At the time DOX went to press, the NFCT was awaiting the decision of the EuroMed office and looking for new partners at the same time. They do not comment on whether they have plans to restructure the organisation, but haven’t taken any steps in that direction. The NFCT has not invited the Palestinian film community or the opposing Israeli filmmakers to enter into dialogue. Instead the organisation has started a campaign to approach European filmmakers, producers, film organisations to ask for support in circulating the NFCT’s point of view.

False Normalization

In the campaign, NCFT stresses that it is artistically independent of the state so getting money from the state will not affect the organisation’s judgement of Palestinian or other projects. And the NCFT acknowledges that it will be very difficult for Syrians and Lebanese to participate in the project, but find this to be unimportant and point out that one of the other EuroMed projects is based in Lebanon, which prevents Israelis from participating. In the original outline, NCFT’s aim was “to create a cultural meeting place for filmmakers from different MEDA countries; to promote dialogue and advance the normalization process among the various regional countries; to create a network of regional filmmakers, especially in light of the tense political situation,” but this is toned down in their new approach.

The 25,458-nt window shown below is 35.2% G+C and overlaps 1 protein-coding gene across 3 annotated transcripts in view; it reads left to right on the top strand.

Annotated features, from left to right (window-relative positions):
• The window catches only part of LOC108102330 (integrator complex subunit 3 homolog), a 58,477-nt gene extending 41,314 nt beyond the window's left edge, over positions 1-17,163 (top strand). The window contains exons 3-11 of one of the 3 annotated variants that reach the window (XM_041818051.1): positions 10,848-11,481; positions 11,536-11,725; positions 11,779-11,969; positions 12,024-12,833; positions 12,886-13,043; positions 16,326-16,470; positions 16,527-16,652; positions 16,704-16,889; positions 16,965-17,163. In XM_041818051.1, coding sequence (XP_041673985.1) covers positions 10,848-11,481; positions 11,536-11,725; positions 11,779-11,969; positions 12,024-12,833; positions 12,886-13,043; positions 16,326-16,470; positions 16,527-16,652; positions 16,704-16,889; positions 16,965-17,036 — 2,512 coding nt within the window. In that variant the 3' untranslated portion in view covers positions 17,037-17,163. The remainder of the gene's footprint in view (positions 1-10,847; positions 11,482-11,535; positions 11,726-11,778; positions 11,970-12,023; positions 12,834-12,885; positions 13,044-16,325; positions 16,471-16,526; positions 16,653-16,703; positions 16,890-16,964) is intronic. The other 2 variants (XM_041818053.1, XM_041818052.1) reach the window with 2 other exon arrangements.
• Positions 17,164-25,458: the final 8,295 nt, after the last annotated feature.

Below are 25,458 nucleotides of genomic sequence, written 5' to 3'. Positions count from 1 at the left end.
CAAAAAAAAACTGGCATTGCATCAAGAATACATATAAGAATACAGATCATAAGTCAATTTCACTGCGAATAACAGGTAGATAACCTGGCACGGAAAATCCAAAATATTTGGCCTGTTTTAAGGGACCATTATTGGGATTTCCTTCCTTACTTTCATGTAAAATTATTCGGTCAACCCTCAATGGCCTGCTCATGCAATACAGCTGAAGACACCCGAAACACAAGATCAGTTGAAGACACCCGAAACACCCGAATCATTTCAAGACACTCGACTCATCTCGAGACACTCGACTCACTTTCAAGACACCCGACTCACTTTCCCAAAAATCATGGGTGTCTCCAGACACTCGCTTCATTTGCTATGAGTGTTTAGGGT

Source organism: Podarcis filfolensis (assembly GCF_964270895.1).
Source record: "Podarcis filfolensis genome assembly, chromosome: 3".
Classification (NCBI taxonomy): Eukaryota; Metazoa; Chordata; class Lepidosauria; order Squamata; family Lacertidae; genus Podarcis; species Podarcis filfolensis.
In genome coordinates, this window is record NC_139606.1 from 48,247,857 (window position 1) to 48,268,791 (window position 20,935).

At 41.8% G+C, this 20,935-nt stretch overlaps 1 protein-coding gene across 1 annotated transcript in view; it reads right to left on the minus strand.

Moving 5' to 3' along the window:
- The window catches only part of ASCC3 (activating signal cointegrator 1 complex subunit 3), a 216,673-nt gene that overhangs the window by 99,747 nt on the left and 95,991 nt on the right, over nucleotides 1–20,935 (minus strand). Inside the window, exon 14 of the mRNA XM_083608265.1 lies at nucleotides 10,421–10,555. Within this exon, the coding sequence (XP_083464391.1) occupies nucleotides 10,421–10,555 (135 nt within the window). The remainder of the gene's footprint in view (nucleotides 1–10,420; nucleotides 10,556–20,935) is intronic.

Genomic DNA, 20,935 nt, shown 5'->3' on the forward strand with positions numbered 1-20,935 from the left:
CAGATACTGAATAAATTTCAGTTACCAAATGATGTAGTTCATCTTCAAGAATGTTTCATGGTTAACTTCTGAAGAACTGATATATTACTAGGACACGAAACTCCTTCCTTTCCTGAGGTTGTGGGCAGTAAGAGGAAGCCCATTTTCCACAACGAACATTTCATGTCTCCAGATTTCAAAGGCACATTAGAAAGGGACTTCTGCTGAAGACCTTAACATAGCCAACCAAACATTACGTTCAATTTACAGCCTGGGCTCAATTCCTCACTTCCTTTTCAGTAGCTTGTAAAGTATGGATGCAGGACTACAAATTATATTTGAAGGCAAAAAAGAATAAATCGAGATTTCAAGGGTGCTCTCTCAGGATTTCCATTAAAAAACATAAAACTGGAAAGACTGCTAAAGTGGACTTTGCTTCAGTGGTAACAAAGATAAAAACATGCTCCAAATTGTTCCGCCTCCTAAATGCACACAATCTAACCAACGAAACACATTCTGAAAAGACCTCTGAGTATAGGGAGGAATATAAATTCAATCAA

Avi Mograbi

Israeli filmmaker Avi Mograbi remarks to this campaign that it is disturbing that they mention the Palestinian opposition, but fail to mention the substantial Israeli support to the Palestinian opposition. He finds that it is crucial as this otherwise gives the impression that it is “like always”, i.e. the Palestinians are opposing all opportunities of dialogue. But the truth is that the opposition to Greenhouse is not an opposition to dialogue, it is an opposition to false normalization.

NCFT also argues that the participation of the Ramallah Film Institute is not a necessity, but it is difficult not to imagine that it has played a major role in convincing the EU to grant such a huge sum of money. And if they no longer find it important that the countries conflicting with Israel (Lebanon, Egypt, Syria and Palestine) can participate, the whole purpose doesn’t seem to apply to the underlying philosophy of EuroMed which they themselves state to be “to encourage people from different countries in the Mediterranean region to work together despite the many obstacles that they face.” What sounded great on paper for the EU officials wanting to support the normalization process in the Middle East has proven to be difficult to adopt in this politically sensitive region.